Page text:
Book Review: ‘The Hammer Vault’

Need a last minute Christmas gift? Witney Seibold calls this Hammer Horror retrospective 'very, very fun!'

William Bibbianiby William Bibbiani


Most hardcore genre fans know the name of Hammer with some intimate familiarity. Hammer studios in England was one of the most prolific makers of horror and genre films from 1954 to 1975. Hammer, run by company director James Carreras, executive producer Anthony Hinds, and James' brother Michael, made 79 films in that period, all of which were gory, sexy or lurid in some striking fashion. It was here that Christopher Lee became a big star, playing Dracula. It was here that the Universal monsters (Dracula, Frankenstein's creature, the Wolf Man, the Mummy, the Phantom of the Opera) began to shamble about once more. Here you would see wicked Chinese gangsters, gorgons, child molesters, and an endless bevvy of topless succubi line up for their chance in the spotlight. Anyone who is interested in the history of exploitation movies should have at least a passing knowledge of Hammer studios.

And, thanks to Marcus Hearn's new coffee table book The Hammer Vault: Treasures from the Archive of Hammer Films, one can easily acquire a passing knowledge of, as well as have their appetites whetted for, some of the more obscure gems in the Hammer chests.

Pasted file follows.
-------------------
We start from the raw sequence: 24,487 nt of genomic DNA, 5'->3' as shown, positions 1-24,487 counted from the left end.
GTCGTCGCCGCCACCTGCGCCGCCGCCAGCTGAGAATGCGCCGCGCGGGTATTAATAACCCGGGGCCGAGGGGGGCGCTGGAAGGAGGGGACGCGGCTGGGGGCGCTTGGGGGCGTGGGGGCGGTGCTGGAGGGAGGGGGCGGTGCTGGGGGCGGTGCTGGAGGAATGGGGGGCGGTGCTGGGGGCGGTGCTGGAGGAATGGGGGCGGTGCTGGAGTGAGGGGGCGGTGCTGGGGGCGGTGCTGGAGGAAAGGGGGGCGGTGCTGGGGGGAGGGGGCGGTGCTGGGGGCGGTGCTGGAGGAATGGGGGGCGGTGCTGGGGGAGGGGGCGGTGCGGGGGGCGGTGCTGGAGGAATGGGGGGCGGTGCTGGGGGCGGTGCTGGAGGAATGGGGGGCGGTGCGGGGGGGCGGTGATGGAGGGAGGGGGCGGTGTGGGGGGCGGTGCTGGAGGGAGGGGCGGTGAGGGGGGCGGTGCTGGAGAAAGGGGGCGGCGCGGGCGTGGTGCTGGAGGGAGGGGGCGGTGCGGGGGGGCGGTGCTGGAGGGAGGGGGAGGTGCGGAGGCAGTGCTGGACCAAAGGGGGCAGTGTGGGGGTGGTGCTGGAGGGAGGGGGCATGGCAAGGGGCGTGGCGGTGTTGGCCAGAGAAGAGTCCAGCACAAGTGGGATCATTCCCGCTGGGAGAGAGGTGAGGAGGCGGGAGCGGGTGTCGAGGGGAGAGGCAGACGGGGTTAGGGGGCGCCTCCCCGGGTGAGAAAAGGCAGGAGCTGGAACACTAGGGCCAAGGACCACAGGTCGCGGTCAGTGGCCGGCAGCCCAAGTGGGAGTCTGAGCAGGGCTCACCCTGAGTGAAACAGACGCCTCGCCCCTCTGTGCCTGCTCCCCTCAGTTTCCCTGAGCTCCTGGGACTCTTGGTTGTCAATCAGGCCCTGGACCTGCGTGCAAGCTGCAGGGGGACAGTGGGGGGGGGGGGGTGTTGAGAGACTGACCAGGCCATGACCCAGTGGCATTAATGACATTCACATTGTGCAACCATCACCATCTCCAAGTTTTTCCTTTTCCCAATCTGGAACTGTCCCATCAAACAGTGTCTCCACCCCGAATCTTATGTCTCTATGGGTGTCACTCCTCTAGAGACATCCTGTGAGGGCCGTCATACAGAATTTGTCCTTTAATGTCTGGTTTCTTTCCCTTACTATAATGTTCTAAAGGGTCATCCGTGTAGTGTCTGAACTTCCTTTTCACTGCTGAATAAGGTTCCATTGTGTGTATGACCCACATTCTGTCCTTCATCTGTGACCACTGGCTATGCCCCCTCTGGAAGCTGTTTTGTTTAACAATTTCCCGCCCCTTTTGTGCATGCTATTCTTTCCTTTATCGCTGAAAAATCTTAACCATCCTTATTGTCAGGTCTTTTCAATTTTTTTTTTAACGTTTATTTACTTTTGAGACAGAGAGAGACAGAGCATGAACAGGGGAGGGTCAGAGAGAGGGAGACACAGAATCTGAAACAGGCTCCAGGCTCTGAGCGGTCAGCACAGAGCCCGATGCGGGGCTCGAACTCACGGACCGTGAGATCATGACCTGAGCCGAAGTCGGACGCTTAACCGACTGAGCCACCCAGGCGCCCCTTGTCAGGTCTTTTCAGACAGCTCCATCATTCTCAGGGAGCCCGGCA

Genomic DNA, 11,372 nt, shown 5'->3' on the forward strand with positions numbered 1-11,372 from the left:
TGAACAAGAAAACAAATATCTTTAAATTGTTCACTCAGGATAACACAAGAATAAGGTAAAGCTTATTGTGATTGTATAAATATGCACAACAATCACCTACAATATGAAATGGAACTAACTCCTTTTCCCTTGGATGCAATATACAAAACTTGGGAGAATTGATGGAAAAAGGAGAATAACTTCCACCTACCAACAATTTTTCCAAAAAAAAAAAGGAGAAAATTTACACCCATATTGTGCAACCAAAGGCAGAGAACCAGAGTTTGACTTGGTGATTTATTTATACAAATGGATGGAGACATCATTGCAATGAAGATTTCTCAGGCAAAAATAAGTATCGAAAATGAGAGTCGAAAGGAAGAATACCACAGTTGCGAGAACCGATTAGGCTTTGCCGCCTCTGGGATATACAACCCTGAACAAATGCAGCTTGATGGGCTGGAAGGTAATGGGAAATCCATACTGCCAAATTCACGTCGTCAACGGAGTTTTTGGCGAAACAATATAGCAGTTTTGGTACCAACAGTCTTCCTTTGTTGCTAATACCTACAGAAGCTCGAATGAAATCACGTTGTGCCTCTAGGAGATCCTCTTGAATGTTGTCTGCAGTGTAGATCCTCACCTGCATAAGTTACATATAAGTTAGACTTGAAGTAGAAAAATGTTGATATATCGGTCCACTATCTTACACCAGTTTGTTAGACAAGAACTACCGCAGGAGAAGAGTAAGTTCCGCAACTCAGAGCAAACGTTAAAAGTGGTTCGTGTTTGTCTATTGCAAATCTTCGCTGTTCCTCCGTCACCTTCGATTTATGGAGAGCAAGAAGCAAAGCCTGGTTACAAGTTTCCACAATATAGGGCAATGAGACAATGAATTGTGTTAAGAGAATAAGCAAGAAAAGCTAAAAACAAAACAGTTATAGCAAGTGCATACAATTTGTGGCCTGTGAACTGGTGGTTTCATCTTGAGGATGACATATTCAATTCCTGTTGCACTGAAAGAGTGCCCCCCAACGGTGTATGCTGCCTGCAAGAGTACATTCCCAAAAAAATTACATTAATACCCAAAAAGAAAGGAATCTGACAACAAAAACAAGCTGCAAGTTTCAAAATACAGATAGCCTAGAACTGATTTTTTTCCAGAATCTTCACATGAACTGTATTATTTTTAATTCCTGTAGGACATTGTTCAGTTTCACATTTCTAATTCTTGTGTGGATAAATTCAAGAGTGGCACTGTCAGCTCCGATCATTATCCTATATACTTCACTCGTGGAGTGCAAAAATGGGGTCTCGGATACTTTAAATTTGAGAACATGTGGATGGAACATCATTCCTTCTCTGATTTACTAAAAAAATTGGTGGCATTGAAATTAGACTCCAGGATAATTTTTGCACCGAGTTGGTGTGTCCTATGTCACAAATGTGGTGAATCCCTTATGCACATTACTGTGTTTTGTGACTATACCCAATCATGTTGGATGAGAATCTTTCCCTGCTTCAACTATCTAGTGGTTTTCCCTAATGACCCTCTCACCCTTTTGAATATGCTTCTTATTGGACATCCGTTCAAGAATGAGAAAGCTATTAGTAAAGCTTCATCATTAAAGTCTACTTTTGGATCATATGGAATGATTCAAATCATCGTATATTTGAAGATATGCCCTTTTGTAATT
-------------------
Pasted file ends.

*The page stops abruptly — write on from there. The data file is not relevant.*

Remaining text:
Hammer films, I have learned, were masters of marketing, and their notorious press packets were probably the first of their kind. Press packets, by the way, are common these days, and are handed to studio heads and film  critics with alarming frequency. Hammer, often before production was even halfway finished, would shop their movies around to local cinemas. They would essentially be giving their pitches to theater owners (back when the theater owners were also in charge of booking movies), rather than to any sort of studio head. To sweeten the pot, Hammer would entice the theater owners with elaborately constructed publicity manuals, full of lurid and sexy paintings (usually by studio artist Tom Chantrell) and perhaps a few production photos. They would also include “lobby cards,” which the theater could post in their lobbies as advertising, maybe a few pages of the (often uncompleted) script, maybe some newspaper clippings of their previous successes, and some other breathless write-ups on how brilliant this movie looks.

Included in the book are a long series of recovered items from these press packets, including all the excellent paintings, a few of the write-ups, and most all of the lobby cards. Each of Hammer's 79 films is represented, each with its own two-page spread. There are also occasional archived behind-the-scenes photos of actors working on each film, as well as pictures of some of the remaining props that are left over the decades-old productions; things like crackling old rubber human hearts and moldy rubber bats. It's all very charming. I was especially fond of the picture of a man dressed as The Mummy on the set of The Mummy's Shroud (1966) enjoying a glass of milk.